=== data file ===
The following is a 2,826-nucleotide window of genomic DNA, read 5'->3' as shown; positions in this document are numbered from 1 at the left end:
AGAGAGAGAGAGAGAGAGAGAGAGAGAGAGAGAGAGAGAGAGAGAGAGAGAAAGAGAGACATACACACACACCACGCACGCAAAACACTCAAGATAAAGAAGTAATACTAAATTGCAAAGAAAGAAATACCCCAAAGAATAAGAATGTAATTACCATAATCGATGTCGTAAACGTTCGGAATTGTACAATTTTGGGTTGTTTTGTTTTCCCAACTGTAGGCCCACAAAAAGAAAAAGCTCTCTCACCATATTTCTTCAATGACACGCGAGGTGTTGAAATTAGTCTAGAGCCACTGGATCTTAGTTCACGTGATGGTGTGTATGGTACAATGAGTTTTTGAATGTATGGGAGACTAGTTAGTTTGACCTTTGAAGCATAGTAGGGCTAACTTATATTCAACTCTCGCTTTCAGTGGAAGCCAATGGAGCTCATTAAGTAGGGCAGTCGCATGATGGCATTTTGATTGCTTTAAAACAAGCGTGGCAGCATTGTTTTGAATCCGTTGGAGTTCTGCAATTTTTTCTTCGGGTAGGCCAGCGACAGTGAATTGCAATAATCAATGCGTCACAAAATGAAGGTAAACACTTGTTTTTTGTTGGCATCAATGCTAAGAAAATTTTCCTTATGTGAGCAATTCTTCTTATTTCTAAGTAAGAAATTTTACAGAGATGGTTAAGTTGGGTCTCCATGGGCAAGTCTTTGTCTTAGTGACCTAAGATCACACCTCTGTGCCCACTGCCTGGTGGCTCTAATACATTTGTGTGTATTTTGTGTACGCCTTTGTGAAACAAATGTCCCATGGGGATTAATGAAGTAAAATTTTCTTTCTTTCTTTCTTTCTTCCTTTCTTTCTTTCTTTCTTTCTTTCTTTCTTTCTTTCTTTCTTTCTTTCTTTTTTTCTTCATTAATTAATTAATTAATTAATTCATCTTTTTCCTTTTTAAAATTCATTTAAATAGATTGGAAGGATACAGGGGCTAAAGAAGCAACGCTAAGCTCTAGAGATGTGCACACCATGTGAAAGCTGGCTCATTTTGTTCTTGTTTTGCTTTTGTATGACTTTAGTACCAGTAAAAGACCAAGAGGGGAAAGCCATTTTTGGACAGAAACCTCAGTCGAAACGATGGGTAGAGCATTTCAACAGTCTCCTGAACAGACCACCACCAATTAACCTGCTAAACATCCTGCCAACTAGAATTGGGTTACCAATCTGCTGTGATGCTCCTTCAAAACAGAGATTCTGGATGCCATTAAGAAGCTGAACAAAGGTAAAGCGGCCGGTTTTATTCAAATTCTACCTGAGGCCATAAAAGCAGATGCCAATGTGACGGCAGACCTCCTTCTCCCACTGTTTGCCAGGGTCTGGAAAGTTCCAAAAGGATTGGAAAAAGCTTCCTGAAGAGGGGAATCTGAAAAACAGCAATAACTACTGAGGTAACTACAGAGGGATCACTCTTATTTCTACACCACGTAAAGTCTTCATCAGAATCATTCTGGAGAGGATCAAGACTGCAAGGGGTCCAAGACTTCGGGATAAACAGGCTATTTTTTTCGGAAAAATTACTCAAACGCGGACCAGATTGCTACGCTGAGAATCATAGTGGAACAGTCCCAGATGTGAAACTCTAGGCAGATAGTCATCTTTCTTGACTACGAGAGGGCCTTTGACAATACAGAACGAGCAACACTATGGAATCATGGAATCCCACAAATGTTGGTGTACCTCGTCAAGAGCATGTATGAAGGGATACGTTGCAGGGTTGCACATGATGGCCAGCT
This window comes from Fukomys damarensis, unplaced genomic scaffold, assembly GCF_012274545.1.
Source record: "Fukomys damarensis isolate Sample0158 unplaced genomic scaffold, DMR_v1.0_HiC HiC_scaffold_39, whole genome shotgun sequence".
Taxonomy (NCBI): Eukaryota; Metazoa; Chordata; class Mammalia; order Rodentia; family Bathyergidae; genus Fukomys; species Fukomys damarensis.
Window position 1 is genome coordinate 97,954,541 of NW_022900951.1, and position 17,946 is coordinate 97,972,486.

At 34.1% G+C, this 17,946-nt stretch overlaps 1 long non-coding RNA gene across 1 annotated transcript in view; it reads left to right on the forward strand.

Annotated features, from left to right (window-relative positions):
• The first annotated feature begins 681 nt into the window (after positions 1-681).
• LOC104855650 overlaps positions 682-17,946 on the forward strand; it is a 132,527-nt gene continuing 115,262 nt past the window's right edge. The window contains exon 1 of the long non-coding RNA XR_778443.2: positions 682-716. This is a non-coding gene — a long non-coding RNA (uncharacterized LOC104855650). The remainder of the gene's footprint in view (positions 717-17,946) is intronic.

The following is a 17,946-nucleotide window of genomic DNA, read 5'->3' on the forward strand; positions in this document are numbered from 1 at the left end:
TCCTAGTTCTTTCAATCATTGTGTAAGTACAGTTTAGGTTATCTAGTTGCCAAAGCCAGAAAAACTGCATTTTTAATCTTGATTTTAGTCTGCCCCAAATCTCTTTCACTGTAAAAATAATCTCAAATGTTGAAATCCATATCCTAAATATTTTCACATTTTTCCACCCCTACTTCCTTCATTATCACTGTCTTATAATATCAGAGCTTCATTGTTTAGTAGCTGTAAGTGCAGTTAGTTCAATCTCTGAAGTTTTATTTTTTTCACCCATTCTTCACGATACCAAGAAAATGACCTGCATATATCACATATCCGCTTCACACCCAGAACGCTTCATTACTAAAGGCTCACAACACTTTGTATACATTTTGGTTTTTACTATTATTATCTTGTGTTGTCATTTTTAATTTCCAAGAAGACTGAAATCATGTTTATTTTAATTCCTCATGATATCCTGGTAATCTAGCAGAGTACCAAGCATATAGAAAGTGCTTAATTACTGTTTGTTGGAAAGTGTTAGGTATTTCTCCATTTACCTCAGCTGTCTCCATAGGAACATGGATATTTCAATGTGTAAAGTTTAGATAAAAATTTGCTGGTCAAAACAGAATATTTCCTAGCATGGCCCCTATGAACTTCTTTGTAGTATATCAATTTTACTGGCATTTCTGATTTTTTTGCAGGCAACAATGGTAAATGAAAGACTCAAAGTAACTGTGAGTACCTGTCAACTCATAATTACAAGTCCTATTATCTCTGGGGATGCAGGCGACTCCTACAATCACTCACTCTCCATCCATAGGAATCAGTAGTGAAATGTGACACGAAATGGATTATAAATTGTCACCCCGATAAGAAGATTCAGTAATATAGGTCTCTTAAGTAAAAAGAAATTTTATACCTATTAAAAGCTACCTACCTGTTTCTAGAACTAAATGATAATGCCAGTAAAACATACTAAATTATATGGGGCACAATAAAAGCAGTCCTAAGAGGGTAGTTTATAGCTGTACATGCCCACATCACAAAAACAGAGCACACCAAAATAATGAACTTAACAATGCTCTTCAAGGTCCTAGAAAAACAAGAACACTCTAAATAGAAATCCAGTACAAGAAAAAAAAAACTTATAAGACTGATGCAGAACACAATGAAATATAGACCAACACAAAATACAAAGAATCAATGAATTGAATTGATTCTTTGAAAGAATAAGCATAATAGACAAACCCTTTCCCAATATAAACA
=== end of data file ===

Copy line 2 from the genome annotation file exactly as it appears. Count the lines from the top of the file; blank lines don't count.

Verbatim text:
AGAGAGAGAGAGAGAGAGAGAGAGAGAGAGAGAGAGAGAGAGAGAGAGAGAAAGAGAGACATACACACACACCACGCACGCAAAACACTCAAGATAAAGAAGTAATACTAAATTGCAAAGAAAGAAATACCCCAAAGAATAAGAATGTAATTACCATAATCGATGTCGTAAACGTTCGGAATTGTACAATTTTGGGTTGTTTTGTTTTCCCAACTGTAGGCCCACAAAAAGAAAAAGCTCTCTCACCATATTTCTTCAATGACACGCGAGGTGTTGAAATTAGTCTAGAGCCACTGGATCTTAGTTCACGTGATGGTGTGTATGGTACAATGAGTTTTTGAATGTATGGGAGACTAGTTAGTTTGACCTTTGAAGCATAGTAGGGCTAACTTATATTCAACTCTCGCTTTCAGTGGAAGCCAATGGAGCTCATTAAGTAGGGCAGTCGCATGATGGCATTTTGATTGCTTTAAAACAAGCGTGGCAGCATTGTTTTGAATCCGTTGGAGTTCTGCAATTTTTTCTTCGGGTAGGCCAGCGACAGTGAATTGCAATAATCAATGCGTCACAAAATGAAGGTAAACACTTGTTTTTTGTTGGCATCAATGCTAAGAAAATTTTCCTTATGTGAGCAATTCTTCTTATTTCTAAGTAAGAAATTTTACAGAGATGGTTAAGTTGGGTCTCCATGGGCAAGTCTTTGTCTTAGTGACCTAAGATCACACCTCTGTGCCCACTGCCTGGTGGCTCTAATACATTTGTGTGTATTTTGTGTACGCCTTTGTGAAACAAATGTCCCATGGGGATTAATGAAGTAAAATTTTCTTTCTTTCTTTCTTTCTTCCTTTCTTTCTTTCTTTCTTTCTTTCTTTCTTTCTTTCTTTCTTTCTTTCTTTTTTTCTTCATTAATTAATTAATTAATTAATTCATCTTTTTCCTTTTTAAAATTCATTTAAATAGATTGGAAGGATACAGGGGCTAAAGAAGCAACGCTAAGCTCTAGAGATGTGCACACCATGTGAAAGCTGGCTCATTTTGTTCTTGTTTTGCTTTTGTATGACTTTAGTACCAGTAAAAGACCAAGAGGGGAAAGCCATTTTTGGACAGAAACCTCAGTCGAAACGATGGGTAGAGCATTTCAACAGTCTCCTGAACAGACCACCACCAATTAACCTGCTAAACATCCTGCCAACTAGAATTGGGTTACCAATCTGCTGTGATGCTCCTTCAAAACAGAGATTCTGGATGCCATTAAGAAGCTGAACAAAGGTAAAGCGGCCGGTTTTATTCAAATTCTACCTGAGGCCATAAAAGCAGATGCCAATGTGACGGCAGACCTCCTTCTCCCACTGTTTGCCAGGGTCTGGAAAGTTCCAAAAGGATTGGAAAAAGCTTCCTGAAGAGGGGAATCTGAAAAACAGCAATAACTACTGAGGTAACTACAGAGGGATCACTCTTATTTCTACACCACGTAAAGTCTTCATCAGAATCATTCTGGAGAGGATCAAGACTGCAAGGGGTCCAAGACTTCGGGATAAACAGGCTATTTTTTTCGGAAAAATTACTCAAACGCGGACCAGATTGCTACGCTGAGAATCATAGTGGAACAGTCCCAGATGTGAAACTCTAGGCAGATAGTCATCTTTCTTGACTACGAGAGGGCCTTTGACAATACAGAACGAGCAACACTATGGAATCATGGAATCCCACAAATGTTGGTGTACCTCGTCAAGAGCATGTATGAAGGGATACGTTGCAGGGTTGCACATGATGGCCAGCT